nearly the same energy.
 Shifting of one towards lower and other towards higher frequency
occur.
 A substantial increase in the intensity of the respective bands occur.
 For e.g. symmetrical stretching vibration of CO2 in Raman spectrum shows
band at 1337 cm-1.The two bending vibrations are equivalent and absorb
at the same frequency of 667.3cm-1.
 The first overtone of this is 2 X 667.3 = 1334.6 cm-1..
 Fermi resonance occurs
 There is mixing of 1337cm-1 and 1334.6 cm-1to give two bands at 1285.5
cm-1 and at 1388.3 cm-1 with intensity ratio 1 : 0.9 respectively.
Asymmetric stretching
Symmetric stretching
HYDROGEN BONDING
 It occurs in any system containing a proton donor group(X-H) and a proton
acceptor. if the s-orbital of the proton can effectively overlap the P or π
orbital of the acceptor group.
 The stronger the hydrogen bond, the longer the O-H bond, the lower the
vibration frequency and broader and more intense will be the absorption
band.
 The N-H stretching frequencies of amines are also affected by hydrogen
bonding as that of the hydroxyl group but frequency shifts for amines are
lesser than that for hydroxyl compounds.
 Because nitrogen is less electronegative than oxygen so the hydrogen
bonding in amines is weaker than that in hydroxy compounds.
 Intermolecular hydrogen bonds gives rise to broad bands, while
intramolecular hydrogen bonds give sharp and well defined bands.
 The inter and intramolecular hydrogen bonding can be distinguished
by dilution.
 Intramolecular hydrogen bonding remains unaffected on dilution and
as a result the absorption band also remains unaffected where as in
intermolecular, bonds are broken on dilution and as a result there is a
decrease in the bonded O-H absorption .
The strength of hydrogen bonding is also affected by :
 Ring strain
 Molecular geometry
 Relative acidity and basicity of the proton donor and acceptor groups
ELECTRONIC EFFECT
 Changes in the absorption frequencies for a particular group take
place when the substituents in the neighbourhood of that particular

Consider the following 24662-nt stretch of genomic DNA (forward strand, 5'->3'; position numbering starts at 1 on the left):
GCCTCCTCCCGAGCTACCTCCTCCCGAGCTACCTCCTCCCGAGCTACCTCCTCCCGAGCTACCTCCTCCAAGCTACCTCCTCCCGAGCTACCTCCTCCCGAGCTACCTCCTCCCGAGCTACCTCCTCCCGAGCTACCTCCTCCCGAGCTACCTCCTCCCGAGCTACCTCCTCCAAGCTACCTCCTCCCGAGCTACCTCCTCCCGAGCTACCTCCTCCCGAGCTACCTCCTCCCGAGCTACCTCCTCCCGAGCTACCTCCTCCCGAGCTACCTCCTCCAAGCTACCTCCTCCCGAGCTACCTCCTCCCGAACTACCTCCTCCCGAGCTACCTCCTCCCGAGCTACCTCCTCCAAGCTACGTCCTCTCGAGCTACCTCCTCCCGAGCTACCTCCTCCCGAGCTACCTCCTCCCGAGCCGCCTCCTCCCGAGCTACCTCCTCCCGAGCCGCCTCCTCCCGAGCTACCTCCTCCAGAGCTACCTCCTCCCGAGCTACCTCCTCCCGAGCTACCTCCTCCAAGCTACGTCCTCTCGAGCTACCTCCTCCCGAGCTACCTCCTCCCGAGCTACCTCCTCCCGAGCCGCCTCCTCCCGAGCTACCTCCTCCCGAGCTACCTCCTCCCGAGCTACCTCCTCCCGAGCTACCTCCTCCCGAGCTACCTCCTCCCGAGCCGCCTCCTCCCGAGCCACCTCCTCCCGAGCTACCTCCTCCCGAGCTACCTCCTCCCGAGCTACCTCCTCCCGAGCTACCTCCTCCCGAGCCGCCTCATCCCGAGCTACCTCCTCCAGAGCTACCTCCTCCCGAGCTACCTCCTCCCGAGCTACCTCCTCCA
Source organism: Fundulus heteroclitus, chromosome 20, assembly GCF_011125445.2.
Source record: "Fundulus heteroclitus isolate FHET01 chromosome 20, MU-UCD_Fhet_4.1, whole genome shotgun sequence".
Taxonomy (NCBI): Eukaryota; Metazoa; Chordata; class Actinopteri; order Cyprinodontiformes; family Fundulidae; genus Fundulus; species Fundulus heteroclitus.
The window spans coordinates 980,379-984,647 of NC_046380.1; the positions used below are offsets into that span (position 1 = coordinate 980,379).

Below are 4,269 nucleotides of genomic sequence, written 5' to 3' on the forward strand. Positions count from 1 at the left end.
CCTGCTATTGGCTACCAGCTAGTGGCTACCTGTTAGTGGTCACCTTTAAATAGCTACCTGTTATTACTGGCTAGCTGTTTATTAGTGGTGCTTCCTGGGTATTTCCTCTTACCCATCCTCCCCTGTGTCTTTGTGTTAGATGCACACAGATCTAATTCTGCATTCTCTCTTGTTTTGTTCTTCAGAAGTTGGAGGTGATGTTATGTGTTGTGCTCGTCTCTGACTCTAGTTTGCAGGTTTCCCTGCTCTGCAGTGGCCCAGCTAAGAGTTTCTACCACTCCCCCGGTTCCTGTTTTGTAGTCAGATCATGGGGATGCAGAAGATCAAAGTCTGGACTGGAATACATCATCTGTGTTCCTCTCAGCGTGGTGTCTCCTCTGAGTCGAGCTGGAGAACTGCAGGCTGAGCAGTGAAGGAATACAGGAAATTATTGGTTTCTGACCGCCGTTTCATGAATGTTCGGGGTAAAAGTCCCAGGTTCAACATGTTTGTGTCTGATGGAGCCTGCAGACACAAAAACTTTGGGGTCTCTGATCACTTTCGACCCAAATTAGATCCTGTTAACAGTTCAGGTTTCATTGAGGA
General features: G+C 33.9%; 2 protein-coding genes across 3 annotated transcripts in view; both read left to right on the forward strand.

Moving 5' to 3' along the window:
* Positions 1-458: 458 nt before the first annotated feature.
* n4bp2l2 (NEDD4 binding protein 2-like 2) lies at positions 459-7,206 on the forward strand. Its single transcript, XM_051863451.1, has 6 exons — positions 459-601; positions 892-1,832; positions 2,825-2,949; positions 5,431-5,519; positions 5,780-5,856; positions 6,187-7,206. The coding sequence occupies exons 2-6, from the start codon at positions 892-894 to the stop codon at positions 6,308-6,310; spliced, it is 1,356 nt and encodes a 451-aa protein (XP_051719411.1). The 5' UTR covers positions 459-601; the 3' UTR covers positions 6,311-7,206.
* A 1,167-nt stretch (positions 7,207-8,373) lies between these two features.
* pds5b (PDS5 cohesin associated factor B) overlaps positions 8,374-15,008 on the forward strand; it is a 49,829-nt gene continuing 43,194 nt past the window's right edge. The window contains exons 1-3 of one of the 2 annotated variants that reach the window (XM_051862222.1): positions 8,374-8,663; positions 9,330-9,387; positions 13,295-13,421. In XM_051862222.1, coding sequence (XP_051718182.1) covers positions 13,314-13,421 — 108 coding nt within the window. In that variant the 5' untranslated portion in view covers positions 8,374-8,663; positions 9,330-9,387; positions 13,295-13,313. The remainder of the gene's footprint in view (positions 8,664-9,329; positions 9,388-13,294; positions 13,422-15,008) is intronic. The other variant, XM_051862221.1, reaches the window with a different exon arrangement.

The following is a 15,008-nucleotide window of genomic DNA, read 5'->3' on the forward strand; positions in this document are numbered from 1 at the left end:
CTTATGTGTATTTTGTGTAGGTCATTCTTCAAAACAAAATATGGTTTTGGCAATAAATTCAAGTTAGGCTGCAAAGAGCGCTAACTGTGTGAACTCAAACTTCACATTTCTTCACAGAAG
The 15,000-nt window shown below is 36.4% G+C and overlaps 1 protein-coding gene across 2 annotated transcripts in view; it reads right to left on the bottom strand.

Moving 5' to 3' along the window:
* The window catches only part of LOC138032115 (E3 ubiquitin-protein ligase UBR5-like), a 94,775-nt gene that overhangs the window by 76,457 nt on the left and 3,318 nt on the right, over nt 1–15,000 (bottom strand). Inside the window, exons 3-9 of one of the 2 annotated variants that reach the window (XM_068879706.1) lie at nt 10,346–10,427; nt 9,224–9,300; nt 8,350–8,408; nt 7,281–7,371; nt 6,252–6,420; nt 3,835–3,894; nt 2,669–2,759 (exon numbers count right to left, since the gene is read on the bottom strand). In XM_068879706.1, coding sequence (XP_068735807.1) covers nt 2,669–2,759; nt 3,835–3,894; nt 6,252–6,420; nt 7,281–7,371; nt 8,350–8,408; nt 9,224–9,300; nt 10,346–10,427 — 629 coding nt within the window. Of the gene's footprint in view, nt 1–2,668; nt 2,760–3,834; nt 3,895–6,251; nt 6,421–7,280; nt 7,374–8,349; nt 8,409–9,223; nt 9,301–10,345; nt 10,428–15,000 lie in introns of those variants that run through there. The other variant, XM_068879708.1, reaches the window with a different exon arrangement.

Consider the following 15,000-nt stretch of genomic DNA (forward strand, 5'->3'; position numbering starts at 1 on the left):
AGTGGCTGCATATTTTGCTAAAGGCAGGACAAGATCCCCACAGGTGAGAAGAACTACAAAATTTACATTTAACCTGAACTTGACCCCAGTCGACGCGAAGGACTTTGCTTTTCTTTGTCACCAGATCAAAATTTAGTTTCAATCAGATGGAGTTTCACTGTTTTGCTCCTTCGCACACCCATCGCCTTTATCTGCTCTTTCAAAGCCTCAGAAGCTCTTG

group are changed.
It includes :
 Inductive effect
 Mesomeric effect
 Field effect
INDUCTIVE EFFECT
 The introduction of alkyl group causes +I effect which results in the
lengthening or the weakening of the bond
 Hence the force constant is lowered and wave number of absorption
decreases.
 Let us compare the wave numbers of v (C=O) absorptions for the following
compounds :
 Formaldehyde (HCHO) 1750 cm-1.
 Acetaldehyde (CH3CHO) 1745 cm-1.
 Acetone (CH3COCH3) 1715 cm-1.
 Introduction of an electronegative atom or group causes –I effect which
results in the bond order to increase.
 Hence the force constant increases and the wave number of absorption
rises.
MESOMERIC EFFECT :
 It causes lengthening or the weakening of a bond leading in the lowering of
absorption frequency.
 As nitrogen atom is less electronegative than oxygen atom, the electron pair on nitrogen atom
in amide is more labile and participates more in conjugation.
 Due to this greater degree of conjugation, the C=O absorption frequency is much less in
amides as compared to that in esters.
FIELD EFFECT :
 In ortho substituted compounds, the lone pair of electrons on two
atoms influence each other through space interactions and change
the vibrational frequencies of both the groups.
 This effect is called field effect.
EXPERIMENTAL SETUP
COMPONENTS
1. Source
2. Fore optics
3. Monochromator
4. Detector
5. Recorder
SOURCE
•Ideal => black body radiator
•COMMONLY USED => GLOBER FILAMENT &NERNST GLOWER
•Globar- resistance rod of silicon carbide
- for longer wavelengths
•Nernst glower- a spindle of rare earth oxide(thorium, zirconium , etc)
- for shorter wavelengths
FORE OPTICS
•CONSISTS OF:
1. SOURCE
2. MIRRORS - M1, M2 and a rotating mirror M
 M1,M2 – divides the beam
 M - alternately allows the sample beam and
reference beam to pass through
MONOCHROMATOR
 Splits the polychromatic radiation to component wavelengths.
 Make use of prisms or grating or both.
 Resolution depends on slit width and quality of mirrors.
 Rock salt prism is generally used in the range of 650-4000 cm-
1
DETECTOR
• Measure the radiant energy by its heating effect.
• Thermopiles bolometer and golay cells are generally used
• Photoconductivity is also used.
• Radiation is allowed to fall on photo conducting material and the conductivity of